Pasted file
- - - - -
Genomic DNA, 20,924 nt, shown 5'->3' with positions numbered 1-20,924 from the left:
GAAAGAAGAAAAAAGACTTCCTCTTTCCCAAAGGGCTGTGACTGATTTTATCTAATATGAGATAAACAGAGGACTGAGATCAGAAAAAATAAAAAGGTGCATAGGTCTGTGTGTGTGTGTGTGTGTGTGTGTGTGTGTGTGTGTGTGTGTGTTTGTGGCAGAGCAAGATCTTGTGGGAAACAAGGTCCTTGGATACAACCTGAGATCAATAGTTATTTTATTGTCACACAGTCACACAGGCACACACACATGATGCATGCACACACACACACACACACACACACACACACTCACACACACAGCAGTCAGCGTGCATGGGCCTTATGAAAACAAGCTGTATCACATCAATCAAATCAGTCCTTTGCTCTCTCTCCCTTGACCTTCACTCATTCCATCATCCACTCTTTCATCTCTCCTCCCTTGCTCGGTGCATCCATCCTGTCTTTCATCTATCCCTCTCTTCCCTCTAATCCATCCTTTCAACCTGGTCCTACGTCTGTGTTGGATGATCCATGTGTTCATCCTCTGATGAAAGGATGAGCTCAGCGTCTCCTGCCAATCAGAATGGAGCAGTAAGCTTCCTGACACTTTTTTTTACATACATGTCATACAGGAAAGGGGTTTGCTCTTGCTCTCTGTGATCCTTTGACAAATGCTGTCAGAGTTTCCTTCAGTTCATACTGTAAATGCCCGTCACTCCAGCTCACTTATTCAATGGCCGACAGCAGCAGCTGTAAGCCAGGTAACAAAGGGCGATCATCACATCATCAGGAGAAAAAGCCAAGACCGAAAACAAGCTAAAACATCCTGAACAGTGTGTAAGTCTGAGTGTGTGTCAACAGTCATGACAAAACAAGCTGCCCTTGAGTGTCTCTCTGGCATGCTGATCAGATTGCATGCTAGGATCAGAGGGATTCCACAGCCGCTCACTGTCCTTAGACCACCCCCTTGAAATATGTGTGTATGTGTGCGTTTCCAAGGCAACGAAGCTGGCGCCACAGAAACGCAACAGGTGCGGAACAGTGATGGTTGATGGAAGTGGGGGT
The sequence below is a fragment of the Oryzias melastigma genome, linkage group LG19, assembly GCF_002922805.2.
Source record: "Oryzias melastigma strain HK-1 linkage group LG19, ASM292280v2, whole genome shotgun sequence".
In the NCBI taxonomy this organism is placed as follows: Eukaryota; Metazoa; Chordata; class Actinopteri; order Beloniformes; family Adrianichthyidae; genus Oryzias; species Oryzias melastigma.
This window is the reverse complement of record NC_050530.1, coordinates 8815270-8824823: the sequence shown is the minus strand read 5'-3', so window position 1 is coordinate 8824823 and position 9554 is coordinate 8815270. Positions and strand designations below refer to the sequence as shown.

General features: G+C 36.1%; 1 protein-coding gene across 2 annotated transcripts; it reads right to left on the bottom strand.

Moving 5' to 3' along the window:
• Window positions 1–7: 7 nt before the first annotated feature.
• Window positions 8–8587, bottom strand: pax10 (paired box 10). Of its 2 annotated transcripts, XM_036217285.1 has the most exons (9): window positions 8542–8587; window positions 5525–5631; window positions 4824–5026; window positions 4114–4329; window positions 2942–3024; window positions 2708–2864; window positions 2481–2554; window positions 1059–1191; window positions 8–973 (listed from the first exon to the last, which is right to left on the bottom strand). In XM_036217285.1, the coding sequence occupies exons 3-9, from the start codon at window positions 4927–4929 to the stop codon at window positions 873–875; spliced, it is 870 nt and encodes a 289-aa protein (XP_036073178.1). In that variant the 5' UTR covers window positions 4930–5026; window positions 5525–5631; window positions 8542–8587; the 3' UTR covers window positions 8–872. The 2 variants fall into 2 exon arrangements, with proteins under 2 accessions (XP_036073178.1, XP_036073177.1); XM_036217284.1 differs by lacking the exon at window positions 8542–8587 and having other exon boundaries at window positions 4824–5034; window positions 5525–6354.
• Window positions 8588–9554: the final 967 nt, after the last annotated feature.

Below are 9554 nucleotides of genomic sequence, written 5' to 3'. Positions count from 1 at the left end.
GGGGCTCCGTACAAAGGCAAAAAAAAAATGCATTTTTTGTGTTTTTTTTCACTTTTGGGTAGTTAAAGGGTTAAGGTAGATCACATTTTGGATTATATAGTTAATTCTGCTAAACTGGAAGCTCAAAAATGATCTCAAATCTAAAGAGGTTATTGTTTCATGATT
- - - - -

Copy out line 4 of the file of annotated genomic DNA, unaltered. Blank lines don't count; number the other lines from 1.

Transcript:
Source record: "Oryzias melastigma strain HK-1 linkage group LG19, ASM292280v2, whole genome shotgun sequence".